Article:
Plan the perfect hunt before the Texas deer season ends
Texas has more white-tail deer than any other state – somewhere between three and four million of them – and when hunting season rolls around, hunters all over the state have plenty of opportunities to bag a trophy. When you're planning your next Texas deer hunt, it's important to know when hunting season begins, and just as importantly, when it ends.
White-tail deer hunting seasons
White-tail deer inhabit areas all over the Lone Star State. Hunting seasons are subject to change, but at the time of publication, hunting season for white-tail deer kicks off on November 4 statewide. Across most of Texas, the season ends on January 7, but 30 counties in South Texas have a little extra time, with the season stretching until January 21. Check the official Texas Parks & Wildlife Department hunting regulations to learn when the hunting season ends in each county.
Mule deer hunting seasons
Texas also supports a population of mule deer, especially in areas west of the Pecos River and in parts of the Texas Panhandle. Mule deer hunting seasons vary quite a bit, depending on where you live:
- Panhandle: November 18 to December 3
- Southwest Panhandle: November 18 to 26
- Trans-Pecos: November 24 to December 10
- Brewster, Pecos and Terrell Counties: November 24 to December 10
In many parts of Texas, special hunting seasons provide an opportunity to hunt for deer before or after the general season. Archery season for both white-tail and mule deer begins September 30 and ends November 3 in certain counties, while other counties do not have a special archery season. Certain counties also have a muzzleloader-only season for white-tail deer from January 8 to 21. A youth-only hunting season for white-tail deer is open from October 28 to 29, and January 8 to 21 across most of the state.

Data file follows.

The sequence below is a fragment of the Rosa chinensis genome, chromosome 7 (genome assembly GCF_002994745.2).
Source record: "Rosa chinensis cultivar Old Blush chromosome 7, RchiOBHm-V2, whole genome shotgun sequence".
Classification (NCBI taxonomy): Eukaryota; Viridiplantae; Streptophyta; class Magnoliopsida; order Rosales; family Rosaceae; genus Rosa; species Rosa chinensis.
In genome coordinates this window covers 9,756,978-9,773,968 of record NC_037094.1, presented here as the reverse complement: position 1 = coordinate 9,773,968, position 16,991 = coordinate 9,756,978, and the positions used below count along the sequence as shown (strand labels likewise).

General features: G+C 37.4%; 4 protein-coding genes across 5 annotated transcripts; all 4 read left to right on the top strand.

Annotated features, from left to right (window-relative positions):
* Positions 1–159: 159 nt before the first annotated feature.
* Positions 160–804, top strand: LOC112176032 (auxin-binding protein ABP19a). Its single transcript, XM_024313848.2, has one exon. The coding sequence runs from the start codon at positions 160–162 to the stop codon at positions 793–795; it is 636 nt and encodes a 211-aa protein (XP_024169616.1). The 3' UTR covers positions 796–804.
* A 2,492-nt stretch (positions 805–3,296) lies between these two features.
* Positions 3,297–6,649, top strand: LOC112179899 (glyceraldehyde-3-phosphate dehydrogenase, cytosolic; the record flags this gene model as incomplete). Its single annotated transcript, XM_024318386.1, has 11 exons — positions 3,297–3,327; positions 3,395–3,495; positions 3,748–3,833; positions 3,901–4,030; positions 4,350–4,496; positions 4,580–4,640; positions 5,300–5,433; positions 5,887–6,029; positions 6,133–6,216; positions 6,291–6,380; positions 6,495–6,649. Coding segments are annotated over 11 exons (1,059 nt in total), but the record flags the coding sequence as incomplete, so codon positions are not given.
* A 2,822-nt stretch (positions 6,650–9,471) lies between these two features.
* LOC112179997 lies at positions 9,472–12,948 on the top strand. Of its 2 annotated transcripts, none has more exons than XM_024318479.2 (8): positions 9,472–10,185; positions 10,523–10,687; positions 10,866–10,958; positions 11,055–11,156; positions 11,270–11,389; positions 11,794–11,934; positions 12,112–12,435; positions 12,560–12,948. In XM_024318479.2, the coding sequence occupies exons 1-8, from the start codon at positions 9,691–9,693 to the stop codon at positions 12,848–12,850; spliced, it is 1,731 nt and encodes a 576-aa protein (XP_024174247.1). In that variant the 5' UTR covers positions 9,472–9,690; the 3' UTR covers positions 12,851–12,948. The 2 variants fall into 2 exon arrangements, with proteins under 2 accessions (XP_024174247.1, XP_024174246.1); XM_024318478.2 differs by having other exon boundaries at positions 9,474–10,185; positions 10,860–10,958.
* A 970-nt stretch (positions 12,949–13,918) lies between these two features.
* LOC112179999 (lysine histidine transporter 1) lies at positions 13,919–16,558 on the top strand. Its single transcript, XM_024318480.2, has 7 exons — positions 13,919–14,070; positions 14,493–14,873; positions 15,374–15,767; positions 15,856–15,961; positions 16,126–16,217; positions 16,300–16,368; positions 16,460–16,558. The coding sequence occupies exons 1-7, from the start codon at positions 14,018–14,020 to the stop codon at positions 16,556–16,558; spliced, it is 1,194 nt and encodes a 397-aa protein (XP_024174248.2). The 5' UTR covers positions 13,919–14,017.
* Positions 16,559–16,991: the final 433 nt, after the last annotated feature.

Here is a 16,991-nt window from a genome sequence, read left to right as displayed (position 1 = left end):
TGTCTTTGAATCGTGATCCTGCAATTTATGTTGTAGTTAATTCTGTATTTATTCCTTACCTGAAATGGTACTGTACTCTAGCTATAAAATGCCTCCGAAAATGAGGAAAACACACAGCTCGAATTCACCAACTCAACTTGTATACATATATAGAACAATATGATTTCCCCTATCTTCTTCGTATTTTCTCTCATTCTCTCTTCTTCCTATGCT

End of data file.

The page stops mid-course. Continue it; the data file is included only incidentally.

Timing your hunt
While it's impossible to precisely pinpoint the best time to go deer hunting in Texas, a few general rules apply. The early part of the season typically offers some of the best hunting, with deer growing increasingly wary as the season wears on. If you can plan your hunting trip mid-week, you'll be more likely to have the woods to yourself, especially when hunting on public lands.
Conventional wisdom holds that the best time to be in the field is during the height of the rut – a period when bucks have breeding on their mind and become much less cautious – but the trouble is that it's nearly impossible to predict when this will take place. A study by the Texas Parks & Wildlife Department suggests that rutting bucks can actually be found throughout most of the hunting season and that the most consistently successful hunters are those who don't restrict their efforts to any one time.
Know before you go
The Texas Parks & Wildlife Department publishes an annual guide to hunting and fishing regulations, which includes all hunting seasons listed both by species and by county. This guide is available online and anywhere hunting licenses are sold. All hunters must have a valid Texas hunting license, regardless of age. For safety, all hunters on public lands must wear at least 400 square inches of fluorescent orange hunting clothing, including 144 square inches on both the chest and back, along with fluorescent orange headwear. Hunting is permitted from one half-hour before sunrise until one half-hour after sunset.